The proposed bill would limit the most egregious farmed animal cruelties such as extreme confinement, the overuse of antibiotics, and brutal mutilations.
Cows, pigs, turkeys and chickens raised on factory farms are among the most abused animals in the world. Yet today, there are hardly any federal protections for them in the United States. Big multinational corporations turn massive profits by cramming these animals into barren sheds and massive feedlots. As a result, billions of farmed animals suffer miserable lives, not to mention the detrimental environmental toll factory farming has on our planet. The Farm System Reform Act of 2019 would help put a moratorium on large concentrated animal feeding operations (CAFOs), helping to end one of the largest sources of cruelty to animals in the world.
This critical piece of legislation was introduced by New Jersey Senator Cory Booker, is co-sponsored by Massachusetts Senator Elizabeth Warren, and has a companion bill being introduced in the House by California Representative Ro Khanna. But taking on one of the most powerful special interest groups in Washington—the multinational animal agricultural industry—is going to require all of us working together.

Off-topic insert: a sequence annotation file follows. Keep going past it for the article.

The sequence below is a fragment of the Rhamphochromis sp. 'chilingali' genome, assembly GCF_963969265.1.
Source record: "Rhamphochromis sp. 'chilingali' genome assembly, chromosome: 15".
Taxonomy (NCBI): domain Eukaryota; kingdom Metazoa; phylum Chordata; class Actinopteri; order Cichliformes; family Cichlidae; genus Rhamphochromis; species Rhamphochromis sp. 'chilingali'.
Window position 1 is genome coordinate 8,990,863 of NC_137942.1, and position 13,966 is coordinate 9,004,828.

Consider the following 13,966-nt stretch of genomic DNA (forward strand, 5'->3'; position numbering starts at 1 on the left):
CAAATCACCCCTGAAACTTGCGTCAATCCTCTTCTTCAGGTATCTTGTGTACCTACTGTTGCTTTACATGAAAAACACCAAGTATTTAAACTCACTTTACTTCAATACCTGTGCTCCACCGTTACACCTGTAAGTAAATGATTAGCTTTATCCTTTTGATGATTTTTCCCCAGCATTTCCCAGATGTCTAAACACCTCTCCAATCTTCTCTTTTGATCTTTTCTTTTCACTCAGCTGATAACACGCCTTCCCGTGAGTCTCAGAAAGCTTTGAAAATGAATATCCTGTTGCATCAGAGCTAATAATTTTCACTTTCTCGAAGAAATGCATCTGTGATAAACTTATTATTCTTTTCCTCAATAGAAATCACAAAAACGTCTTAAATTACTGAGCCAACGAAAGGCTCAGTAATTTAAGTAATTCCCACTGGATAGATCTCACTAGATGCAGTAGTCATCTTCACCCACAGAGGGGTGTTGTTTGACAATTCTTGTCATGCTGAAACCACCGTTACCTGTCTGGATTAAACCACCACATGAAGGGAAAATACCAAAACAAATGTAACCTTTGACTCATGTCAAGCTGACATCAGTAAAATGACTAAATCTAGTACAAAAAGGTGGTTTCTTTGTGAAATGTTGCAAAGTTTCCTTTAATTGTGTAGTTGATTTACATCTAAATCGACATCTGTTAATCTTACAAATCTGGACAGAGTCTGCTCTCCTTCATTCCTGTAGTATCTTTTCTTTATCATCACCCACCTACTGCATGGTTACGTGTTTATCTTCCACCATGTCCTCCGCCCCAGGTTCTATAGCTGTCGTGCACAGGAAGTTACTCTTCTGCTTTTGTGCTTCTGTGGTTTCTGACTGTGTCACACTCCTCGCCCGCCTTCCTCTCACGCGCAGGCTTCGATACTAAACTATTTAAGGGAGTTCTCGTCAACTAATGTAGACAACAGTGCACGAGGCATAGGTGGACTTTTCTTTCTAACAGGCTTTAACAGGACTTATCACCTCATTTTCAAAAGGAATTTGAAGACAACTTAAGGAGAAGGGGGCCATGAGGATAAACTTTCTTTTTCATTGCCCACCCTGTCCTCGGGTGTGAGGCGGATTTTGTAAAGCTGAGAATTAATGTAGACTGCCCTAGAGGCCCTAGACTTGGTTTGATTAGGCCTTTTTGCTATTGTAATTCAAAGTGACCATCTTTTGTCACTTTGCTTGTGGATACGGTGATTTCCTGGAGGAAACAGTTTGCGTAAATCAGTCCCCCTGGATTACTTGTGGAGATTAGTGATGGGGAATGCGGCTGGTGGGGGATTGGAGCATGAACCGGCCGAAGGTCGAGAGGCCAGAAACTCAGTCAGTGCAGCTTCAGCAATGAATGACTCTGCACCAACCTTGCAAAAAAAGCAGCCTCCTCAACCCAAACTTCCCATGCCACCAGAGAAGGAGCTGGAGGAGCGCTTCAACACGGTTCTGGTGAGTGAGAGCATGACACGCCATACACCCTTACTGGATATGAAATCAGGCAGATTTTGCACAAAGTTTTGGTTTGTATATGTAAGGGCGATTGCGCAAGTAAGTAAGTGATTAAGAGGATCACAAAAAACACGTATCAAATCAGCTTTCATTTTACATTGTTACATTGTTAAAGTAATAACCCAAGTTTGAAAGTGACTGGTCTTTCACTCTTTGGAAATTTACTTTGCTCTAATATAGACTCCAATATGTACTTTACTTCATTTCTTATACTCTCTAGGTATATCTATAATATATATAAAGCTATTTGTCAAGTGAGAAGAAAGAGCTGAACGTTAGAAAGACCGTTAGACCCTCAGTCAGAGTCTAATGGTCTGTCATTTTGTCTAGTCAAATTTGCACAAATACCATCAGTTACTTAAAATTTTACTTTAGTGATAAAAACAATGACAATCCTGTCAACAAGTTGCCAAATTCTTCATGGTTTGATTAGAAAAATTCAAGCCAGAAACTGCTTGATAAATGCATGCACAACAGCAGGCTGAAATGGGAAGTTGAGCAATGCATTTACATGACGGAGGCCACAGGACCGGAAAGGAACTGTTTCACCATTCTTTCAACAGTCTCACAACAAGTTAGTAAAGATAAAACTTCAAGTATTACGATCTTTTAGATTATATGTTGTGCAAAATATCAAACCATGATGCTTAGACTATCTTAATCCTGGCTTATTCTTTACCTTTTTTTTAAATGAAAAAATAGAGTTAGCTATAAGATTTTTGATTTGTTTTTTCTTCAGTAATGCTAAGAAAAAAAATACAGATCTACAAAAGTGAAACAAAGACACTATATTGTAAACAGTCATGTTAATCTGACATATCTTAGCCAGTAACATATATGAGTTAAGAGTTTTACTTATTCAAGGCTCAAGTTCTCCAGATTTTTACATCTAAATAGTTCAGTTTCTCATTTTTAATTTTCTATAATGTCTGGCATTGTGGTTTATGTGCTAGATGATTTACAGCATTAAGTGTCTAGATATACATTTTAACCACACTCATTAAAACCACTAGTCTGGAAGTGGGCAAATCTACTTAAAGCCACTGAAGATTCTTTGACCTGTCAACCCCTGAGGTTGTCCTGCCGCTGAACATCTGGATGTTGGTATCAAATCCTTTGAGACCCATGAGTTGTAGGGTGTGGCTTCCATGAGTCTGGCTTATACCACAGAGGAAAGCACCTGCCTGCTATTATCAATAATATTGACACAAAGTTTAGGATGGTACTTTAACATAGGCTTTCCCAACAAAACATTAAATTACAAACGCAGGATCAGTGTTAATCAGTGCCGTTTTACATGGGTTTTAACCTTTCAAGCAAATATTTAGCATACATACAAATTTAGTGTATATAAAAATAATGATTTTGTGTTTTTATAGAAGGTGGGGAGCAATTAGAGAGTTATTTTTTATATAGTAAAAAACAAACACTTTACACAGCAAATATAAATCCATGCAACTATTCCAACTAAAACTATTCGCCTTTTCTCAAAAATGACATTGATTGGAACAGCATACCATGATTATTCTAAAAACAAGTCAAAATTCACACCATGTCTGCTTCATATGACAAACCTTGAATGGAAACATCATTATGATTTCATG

The proposed bill would limit the most egregious farmed animal cruelties such as extreme confinement, the overuse of antibiotics, and brutal mutilations. It also calls for uplifting independent family farmers, protecting frontline workers, rural communities and public health, and overhauling our broken food system.
What the Farm System Reform Act of 2019 will do:
Hold meat companies responsible for the harm caused by the factory farms that raise animals;
Provide a $100 billion voluntary buyout program for contract farmers who want to transition away from factory farming;
Impose stricter environmental standards in the interim;
Strengthen the Packers & Stockyards Act to protect family farmers and ranchers;
Protect livestock and poultry farmers from retaliation if they raise concerns about their contracts or join together in grower associations;
Prohibit meatpackers from owning livestock more than seven days prior to slaughter or using unfair contracts;
Prohibit USDA from labeling foreign imported meat products as “Product of USA”.
This action is US based only for the purpose of reaching US legislative representatives.